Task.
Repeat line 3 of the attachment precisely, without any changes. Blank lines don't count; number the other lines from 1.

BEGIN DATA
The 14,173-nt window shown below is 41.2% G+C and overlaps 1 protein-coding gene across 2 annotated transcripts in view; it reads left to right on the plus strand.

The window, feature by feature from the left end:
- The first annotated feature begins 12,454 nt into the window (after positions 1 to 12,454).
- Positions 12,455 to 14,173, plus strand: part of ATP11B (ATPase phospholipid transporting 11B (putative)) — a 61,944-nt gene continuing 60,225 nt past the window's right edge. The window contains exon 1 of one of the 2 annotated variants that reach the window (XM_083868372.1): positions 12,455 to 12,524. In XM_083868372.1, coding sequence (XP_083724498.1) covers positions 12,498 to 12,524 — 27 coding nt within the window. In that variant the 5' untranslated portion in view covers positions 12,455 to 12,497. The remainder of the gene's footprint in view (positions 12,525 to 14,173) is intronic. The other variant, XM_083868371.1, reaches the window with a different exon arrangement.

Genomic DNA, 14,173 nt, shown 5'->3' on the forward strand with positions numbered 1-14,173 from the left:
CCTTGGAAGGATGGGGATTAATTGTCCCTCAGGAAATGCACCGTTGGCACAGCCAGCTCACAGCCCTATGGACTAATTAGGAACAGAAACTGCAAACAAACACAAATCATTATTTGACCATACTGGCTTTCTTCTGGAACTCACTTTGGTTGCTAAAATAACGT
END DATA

- The first annotated feature begins 12,454 nt into the window (after positions 1 to 12,454).